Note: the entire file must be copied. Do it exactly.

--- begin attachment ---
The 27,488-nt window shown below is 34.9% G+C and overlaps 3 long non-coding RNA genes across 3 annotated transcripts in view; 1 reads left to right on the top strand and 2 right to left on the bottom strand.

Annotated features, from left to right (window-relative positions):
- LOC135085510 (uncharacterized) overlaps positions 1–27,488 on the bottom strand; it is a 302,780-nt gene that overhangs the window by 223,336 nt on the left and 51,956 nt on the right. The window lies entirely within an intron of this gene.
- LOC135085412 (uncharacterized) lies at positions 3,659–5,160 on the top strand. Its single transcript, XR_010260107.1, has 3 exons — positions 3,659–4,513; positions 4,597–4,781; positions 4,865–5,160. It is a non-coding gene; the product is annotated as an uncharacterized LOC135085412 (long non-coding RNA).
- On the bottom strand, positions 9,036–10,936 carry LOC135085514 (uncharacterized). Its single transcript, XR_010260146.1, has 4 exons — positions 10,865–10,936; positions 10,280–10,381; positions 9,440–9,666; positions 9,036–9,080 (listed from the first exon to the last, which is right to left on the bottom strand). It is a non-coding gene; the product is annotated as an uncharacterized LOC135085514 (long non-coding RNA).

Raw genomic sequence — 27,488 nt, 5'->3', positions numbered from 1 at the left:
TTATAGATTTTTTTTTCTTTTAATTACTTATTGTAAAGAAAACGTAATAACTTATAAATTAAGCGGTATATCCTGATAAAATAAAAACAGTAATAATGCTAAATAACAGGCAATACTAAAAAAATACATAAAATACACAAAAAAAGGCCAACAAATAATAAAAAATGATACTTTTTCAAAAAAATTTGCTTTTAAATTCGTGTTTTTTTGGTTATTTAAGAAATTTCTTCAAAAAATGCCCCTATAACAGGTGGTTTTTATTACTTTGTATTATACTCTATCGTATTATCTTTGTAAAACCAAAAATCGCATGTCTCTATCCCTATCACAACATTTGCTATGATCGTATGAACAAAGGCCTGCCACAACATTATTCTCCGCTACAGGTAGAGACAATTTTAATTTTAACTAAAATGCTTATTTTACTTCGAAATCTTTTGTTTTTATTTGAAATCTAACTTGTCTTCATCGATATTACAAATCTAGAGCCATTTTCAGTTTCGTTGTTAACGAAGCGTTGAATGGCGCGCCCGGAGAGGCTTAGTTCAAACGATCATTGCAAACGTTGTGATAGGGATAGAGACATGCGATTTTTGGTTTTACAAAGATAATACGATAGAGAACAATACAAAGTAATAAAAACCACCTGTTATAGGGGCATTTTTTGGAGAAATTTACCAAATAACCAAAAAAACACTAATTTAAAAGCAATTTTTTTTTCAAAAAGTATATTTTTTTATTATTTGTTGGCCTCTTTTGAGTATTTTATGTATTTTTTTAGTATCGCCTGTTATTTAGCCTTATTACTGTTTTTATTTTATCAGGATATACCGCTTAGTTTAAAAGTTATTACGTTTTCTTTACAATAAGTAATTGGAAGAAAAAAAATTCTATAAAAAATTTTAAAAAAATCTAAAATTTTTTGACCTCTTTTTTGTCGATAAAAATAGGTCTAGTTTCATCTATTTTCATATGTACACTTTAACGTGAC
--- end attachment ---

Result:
The 27,488-nt window shown below is 34.9% G+C and overlaps 3 long non-coding RNA genes across 3 annotated transcripts in view; 1 reads left to right on the top strand and 2 right to left on the bottom strand.

Annotated features, from left to right (window-relative positions):
- LOC135085510 (uncharacterized) overlaps positions 1–27,488 on the bottom strand; it is a 302,780-nt gene that overhangs the window by 223,336 nt on the left and 51,956 nt on the right. The window lies entirely within an intron of this gene.
- LOC135085412 (uncharacterized) lies at positions 3,659–5,160 on the top strand. Its single transcript, XR_010260107.1, has 3 exons — positions 3,659–4,513; positions 4,597–4,781; positions 4,865–5,160. It is a non-coding gene; the product is annotated as an uncharacterized LOC135085412 (long non-coding RNA).
- On the bottom strand, positions 9,036–10,936 carry LOC135085514 (uncharacterized). Its single transcript, XR_010260146.1, has 4 exons — positions 10,865–10,936; positions 10,280–10,381; positions 9,440–9,666; positions 9,036–9,080 (listed from the first exon to the last, which is right to left on the bottom strand). It is a non-coding gene; the product is annotated as an uncharacterized LOC135085514 (long non-coding RNA).

Raw genomic sequence — 27,488 nt, 5'->3', positions numbered from 1 at the left:
TTATAGATTTTTTTTTCTTTTAATTACTTATTGTAAAGAAAACGTAATAACTTATAAATTAAGCGGTATATCCTGATAAAATAAAAACAGTAATAATGCTAAATAACAGGCAATACTAAAAAAATACATAAAATACACAAAAAAAGGCCAACAAATAATAAAAAATGATACTTTTTCAAAAAAATTTGCTTTTAAATTCGTGTTTTTTTGGTTATTTAAGAAATTTCTTCAAAAAATGCCCCTATAACAGGTGGTTTTTATTACTTTGTATTATACTCTATCGTATTATCTTTGTAAAACCAAAAATCGCATGTCTCTATCCCTATCACAACATTTGCTATGATCGTATGAACAAAGGCCTGCCACAACATTATTCTCCGCTACAGGTAGAGACAATTTTAATTTTAACTAAAATGCTTATTTTACTTCGAAATCTTTTGTTTTTATTTGAAATCTAACTTGTCTTCATCGATATTACAAATCTAGAGCCATTTTCAGTTTCGTTGTTAACGAAGCGTTGAATGGCGCGCCCGGAGAGGCTTAGTTCAAACGATCATTGCAAACGTTGTGATAGGGATAGAGACATGCGATTTTTGGTTTTACAAAGATAATACGATAGAGAACAATACAAAGTAATAAAAACCACCTGTTATAGGGGCATTTTTTGGAGAAATTTACCAAATAACCAAAAAAACACTAATTTAAAAGCAATTTTTTTTTCAAAAAGTATATTTTTTTATTATTTGTTGGCCTCTTTTGAGTATTTTATGTATTTTTTTAGTATCGCCTGTTATTTAGCCTTATTACTGTTTTTATTTTATCAGGATATACCGCTTAGTTTAAAAGTTATTACGTTTTCTTTACAATAAGTAATTGGAAGAAAAAAAATTCTATAAAAAATTTTAAAAAAATCTAAAATTTTTTGACCTCTTTTTTGTCGATAAAAATAGGTCTAGTTTCATCTATTTTCATATGTACACTTTAACGTGAC